Looks like the Fusebox 3.0 Spec will be released this week. It looks great. I downloaded the demo app from Hal Helms’ site, and it appears that the new ‘engine’ tags address the main issue I’ve been having with using my hybrid FB1/FB2 app – which is loss of scope when calling an application as a custom tag. This has been a major stumbling block with my development of a custom content manager application. Ideally, the custom content manager would sit in the Custom tags directory on a webserver, and any number of sites on the same server call the same codebase. This will make installation on new sites just that much easier, and perhaps more importantly ensure that everyone is using the same code. Currently, to call this as a custom tag there’s some really, really ugly code that must be put in the calling site’s directory. Which is just no good at all…I’m only at version 0.9 right now, an already the two sites that make use of the demo app are using mutually incompatible versions of the code. The public site, fortunately, is using the ‘real’ code, while my playground buried deep within Digitopolis‘ website is not. When I have some time I’ll update the DB so that it can run the new code.
By the by, the word of the day is popinjay. I don’t particularly have a use for it, but it sure does sound silly as it rolls off the tongue. Say it a few times and just examine how it feels exiting your mouth. It’s an odd one!
New image for the Archives section now…and slightly different layout as a result. Use the link at lower left to find it!
So I just discovered that this site works in NS 2 & 3 much better than it does in NS 4. Why? Because earlier versions of netscape simply ignore all the CSS-P stuff that I do in here. It ends up with every element just appearing in a list, one after the other. Which is great! Netscape 4, however, with it’s buggy, limited support of CSS-P, correctly positions the elements, but then as it doesn’t know what to do with the overflow attribute, it can’t have that funky scrolling thing that I do. So it looks like I’ll need to have two DIV declarations : 1, for CSS-P-compatible browsers that know what to do with the overflow attributes. These ones will scroll, so that they’ll match to the existing box length. Then for NS, I won’t include a height attribute, so the box should just extend for as long as there’s text. Not sure when I’ll get to this, but sometime I will, I swear. 🙂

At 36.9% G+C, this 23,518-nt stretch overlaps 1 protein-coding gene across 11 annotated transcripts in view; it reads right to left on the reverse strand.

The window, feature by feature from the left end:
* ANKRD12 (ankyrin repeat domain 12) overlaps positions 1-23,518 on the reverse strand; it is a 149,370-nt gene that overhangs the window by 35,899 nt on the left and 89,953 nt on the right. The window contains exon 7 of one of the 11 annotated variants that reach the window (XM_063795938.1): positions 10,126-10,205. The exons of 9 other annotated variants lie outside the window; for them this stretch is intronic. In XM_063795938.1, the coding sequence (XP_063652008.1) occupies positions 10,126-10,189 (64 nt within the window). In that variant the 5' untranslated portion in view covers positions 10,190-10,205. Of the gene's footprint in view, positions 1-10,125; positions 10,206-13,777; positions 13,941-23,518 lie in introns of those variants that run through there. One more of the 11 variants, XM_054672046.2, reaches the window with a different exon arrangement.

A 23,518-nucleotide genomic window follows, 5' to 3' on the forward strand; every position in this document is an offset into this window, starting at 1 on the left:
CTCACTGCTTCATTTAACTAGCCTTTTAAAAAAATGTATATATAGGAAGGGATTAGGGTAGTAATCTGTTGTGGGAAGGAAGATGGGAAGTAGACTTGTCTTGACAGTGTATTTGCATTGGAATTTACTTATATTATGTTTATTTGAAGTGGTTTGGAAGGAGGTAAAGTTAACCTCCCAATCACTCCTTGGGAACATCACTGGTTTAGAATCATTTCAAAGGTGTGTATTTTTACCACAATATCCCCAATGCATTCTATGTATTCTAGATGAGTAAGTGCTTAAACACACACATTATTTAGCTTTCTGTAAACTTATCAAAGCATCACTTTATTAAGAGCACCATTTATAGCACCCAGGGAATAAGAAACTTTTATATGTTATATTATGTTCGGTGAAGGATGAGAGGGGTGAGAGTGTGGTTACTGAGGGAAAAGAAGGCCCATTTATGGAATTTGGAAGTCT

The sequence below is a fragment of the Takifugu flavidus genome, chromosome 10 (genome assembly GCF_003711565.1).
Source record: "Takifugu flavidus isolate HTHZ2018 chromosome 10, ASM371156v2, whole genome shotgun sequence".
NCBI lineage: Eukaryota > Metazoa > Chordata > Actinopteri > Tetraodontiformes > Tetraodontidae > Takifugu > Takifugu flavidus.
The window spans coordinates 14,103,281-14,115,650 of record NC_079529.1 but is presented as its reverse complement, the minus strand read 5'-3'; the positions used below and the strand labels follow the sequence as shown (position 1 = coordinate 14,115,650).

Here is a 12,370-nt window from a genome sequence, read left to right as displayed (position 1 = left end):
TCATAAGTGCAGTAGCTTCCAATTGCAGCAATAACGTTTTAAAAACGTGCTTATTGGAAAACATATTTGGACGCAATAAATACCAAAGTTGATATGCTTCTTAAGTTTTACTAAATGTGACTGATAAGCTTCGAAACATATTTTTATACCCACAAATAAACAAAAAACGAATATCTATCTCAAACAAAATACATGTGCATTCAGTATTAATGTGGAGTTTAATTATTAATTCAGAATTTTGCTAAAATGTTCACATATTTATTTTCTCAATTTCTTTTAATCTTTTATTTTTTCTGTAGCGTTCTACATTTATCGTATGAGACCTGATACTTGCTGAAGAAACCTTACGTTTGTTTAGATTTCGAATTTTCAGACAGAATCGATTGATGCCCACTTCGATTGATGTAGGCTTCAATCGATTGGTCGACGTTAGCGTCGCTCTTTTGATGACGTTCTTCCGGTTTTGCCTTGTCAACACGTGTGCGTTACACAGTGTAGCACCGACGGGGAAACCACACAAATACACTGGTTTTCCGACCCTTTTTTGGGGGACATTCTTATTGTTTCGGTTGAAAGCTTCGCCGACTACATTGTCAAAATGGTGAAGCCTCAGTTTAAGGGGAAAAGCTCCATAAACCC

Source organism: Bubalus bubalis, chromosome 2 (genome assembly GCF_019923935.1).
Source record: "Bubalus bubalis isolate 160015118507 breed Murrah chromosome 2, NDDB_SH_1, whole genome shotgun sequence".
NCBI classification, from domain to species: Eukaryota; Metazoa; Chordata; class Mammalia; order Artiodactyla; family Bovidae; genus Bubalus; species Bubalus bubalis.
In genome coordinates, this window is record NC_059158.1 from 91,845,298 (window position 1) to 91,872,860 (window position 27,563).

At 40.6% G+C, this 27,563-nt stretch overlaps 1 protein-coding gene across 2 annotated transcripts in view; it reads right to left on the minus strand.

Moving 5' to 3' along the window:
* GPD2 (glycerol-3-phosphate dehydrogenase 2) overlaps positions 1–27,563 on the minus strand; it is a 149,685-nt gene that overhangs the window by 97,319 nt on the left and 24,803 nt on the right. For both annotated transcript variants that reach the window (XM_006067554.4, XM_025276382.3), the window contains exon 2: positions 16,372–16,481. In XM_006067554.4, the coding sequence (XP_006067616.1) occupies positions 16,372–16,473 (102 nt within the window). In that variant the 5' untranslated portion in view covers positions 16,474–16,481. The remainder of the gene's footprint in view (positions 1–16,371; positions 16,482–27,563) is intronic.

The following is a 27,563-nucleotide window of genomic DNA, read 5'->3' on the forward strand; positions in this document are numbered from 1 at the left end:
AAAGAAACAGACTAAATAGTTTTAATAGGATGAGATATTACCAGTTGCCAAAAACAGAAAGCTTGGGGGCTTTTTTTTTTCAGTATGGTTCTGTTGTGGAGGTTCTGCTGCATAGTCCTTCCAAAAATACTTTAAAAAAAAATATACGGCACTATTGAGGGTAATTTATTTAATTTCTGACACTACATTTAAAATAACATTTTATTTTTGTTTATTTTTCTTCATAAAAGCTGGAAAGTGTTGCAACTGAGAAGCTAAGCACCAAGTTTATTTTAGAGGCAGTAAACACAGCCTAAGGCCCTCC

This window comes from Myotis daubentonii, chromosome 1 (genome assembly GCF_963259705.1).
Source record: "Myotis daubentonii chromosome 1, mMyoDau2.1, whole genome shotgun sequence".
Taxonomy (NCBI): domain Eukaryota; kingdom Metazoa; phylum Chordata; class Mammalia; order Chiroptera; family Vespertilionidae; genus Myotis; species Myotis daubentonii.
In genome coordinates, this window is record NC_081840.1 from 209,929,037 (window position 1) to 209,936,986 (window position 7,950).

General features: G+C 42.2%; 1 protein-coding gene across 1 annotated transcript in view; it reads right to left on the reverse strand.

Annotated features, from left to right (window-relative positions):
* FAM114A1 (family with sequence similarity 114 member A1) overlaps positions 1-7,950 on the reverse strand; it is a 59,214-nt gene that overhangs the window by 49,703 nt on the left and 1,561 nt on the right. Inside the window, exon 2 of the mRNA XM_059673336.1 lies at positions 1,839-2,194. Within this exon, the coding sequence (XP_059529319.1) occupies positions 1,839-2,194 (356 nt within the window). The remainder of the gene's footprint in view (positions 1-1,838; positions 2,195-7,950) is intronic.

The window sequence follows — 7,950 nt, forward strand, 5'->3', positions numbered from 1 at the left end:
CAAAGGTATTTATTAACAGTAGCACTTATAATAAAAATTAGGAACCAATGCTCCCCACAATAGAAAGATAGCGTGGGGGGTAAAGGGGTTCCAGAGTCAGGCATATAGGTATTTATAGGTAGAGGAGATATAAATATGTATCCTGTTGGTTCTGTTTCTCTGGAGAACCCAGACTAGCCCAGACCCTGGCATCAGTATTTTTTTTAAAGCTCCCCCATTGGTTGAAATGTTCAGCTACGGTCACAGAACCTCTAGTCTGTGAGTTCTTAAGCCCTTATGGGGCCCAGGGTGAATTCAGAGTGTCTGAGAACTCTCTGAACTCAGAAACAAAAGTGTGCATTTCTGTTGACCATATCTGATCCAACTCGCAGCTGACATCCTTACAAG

Apparently, Netscape 4 does not support < /P > tags within a < DIV > tag. At the Vancouver Chamber Choir website, I had been trying to come as close as I could to using full XHTML syntax. I didn’t think this would break older browsers, as they should just ignore any unknown tags, no? But apparently not. Several layers were not positioning themselves correctly in NS 4.08. As soon as I removed the < /P > tags from these pages, the layers started positioning themselves as they should. At least on the PC. Unfortunately, I have neither a Mac nor a Linux box currently test this at home, but I’ll have a look-see on Monday.